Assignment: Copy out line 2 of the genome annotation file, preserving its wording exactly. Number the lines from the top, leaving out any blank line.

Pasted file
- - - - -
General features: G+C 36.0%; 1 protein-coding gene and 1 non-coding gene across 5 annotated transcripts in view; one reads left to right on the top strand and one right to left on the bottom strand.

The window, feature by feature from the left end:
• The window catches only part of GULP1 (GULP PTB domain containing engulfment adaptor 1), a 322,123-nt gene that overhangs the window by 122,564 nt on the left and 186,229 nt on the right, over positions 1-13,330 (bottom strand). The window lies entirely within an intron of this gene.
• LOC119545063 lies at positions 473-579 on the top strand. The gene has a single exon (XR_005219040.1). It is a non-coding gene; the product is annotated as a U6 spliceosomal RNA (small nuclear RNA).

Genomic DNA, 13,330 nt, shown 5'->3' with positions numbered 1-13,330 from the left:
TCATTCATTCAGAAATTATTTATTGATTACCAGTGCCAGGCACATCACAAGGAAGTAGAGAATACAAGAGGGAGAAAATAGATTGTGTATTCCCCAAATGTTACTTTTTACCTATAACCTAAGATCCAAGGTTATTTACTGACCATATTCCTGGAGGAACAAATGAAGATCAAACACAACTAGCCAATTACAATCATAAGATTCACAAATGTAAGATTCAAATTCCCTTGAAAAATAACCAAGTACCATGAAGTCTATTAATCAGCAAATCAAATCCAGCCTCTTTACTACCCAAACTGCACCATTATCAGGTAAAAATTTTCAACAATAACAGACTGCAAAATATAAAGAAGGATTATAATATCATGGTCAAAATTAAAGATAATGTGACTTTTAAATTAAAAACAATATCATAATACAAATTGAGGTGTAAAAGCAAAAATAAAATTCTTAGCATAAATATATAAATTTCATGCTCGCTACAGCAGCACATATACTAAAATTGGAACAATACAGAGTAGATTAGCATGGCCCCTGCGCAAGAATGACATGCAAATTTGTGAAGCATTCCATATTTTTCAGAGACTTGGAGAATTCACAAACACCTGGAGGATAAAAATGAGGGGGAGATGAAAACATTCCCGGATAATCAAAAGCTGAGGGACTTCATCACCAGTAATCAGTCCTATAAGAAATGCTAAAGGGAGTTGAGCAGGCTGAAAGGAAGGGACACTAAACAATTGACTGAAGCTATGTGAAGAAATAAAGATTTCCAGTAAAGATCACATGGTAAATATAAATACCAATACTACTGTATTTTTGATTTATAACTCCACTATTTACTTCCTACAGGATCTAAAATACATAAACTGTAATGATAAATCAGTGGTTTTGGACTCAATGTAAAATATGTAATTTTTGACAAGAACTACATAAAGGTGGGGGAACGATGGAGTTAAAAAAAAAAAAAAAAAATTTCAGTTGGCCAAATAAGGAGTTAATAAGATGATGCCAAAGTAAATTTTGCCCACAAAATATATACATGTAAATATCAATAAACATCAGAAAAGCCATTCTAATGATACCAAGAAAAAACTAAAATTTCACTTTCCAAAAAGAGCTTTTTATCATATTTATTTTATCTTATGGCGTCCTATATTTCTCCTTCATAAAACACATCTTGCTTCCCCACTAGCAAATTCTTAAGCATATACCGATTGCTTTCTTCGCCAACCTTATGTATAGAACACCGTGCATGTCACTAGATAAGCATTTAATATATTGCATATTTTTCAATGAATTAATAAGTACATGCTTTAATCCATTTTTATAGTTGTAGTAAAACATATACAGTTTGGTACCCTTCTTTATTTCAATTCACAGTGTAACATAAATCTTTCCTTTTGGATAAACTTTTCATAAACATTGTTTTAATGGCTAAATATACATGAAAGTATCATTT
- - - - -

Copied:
The window, feature by feature from the left end: